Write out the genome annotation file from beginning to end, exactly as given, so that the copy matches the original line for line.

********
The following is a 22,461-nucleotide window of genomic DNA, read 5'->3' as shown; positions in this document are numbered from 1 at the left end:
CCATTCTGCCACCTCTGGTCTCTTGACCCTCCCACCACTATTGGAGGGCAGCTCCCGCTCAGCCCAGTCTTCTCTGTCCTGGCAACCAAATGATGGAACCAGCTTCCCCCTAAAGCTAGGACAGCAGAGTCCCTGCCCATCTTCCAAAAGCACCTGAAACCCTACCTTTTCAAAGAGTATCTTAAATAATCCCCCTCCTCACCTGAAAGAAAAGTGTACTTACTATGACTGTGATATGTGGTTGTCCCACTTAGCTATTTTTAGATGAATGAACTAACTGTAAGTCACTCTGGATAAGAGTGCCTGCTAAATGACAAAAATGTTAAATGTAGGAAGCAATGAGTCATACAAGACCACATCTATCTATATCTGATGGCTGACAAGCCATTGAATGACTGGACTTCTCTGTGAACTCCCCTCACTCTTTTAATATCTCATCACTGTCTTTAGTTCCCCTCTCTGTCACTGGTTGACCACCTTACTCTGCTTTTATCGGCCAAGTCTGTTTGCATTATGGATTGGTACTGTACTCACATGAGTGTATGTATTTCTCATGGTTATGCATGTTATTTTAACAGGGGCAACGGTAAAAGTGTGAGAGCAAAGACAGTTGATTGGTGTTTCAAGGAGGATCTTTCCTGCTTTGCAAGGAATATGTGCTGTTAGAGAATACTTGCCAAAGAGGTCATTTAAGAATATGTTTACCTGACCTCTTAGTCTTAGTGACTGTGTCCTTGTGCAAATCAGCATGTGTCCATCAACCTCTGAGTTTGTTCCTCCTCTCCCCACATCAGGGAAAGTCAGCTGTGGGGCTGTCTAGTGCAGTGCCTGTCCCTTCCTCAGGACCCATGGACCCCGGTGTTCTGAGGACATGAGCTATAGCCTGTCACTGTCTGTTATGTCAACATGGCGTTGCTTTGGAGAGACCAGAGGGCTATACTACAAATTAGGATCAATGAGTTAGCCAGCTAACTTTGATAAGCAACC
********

The following is a 22,461-nucleotide window of genomic DNA, read 5'->3' as shown; positions in this document are numbered from 1 at the left end:
CCATTCTGCCACCTCTGGTCTCTTGACCCTCCCACCACTATTGGAGGGCAGCTCCCGCTCAGCCCAGTCTTCTCTGTCCTGGCAACCAAATGATGGAACCAGCTTCCCCCTAAAGCTAGGACAGCAGAGTCCCTGCCCATCTTCCAAAAGCACCTGAAACCCTACCTTTTCAAAGAGTATCTTAAATAATCCCCCTCCTCACCTGAAAGAAAAGTGTACTTACTATGACTGTGATATGTGGTTGTCCCACTTAGCTATTTTTAGATGAATGAACTAACTGTAAGTCACTCTGGATAAGAGTGCCTGCTAAATGACAAAAATGTTAAATGTAGGAAGCAATGAGTCATACAAGACCACATCTATCTATATCTGATGGCTGACAAGCCATTGAATGACTGGACTTCTCTGTGAACTCCCCTCACTCTTTTAATATCTCATCACTGTCTTTAGTTCCCCTCTCTGTCACTGGTTGACCACCTTACTCTGCTTTTATCGGCCAAGTCTGTTTGCATTATGGATTGGTACTGTACTCACATGAGTGTATGTATTTCTCATGGTTATGCATGTTATTTTAACAGGGGCAACGGTAAAAGTGTGAGAGCAAAGACAGTTGATTGGTGTTTCAAGGAGGATCTTTCCTGCTTTGCAAGGAATATGTGCTGTTAGAGAATACTTGCCAAAGAGGTCATTTAAGAATATGTTTACCTGACCTCTTAGTCTTAGTGACTGTGTCCTTGTGCAAATCAGCATGTGTCCATCAACCTCTGAGTTTGTTCCTCCTCTCCCCACATCAGGGAAAGTCAGCTGTGGGGCTGTCTAGTGCAGTGCCTGTCCCTTCCTCAGGACCCATGGACCCCGGTGTTCTGAGGACATGAGCTATAGCCTGTCACTGTCTGTTATGTCAACATGGCGTTGCTTTGGAGAGACCAGAGGGCTATACTACAAATTAGGATCAATGAGTTAGCCAGCTAACTTTGATAAGCAACC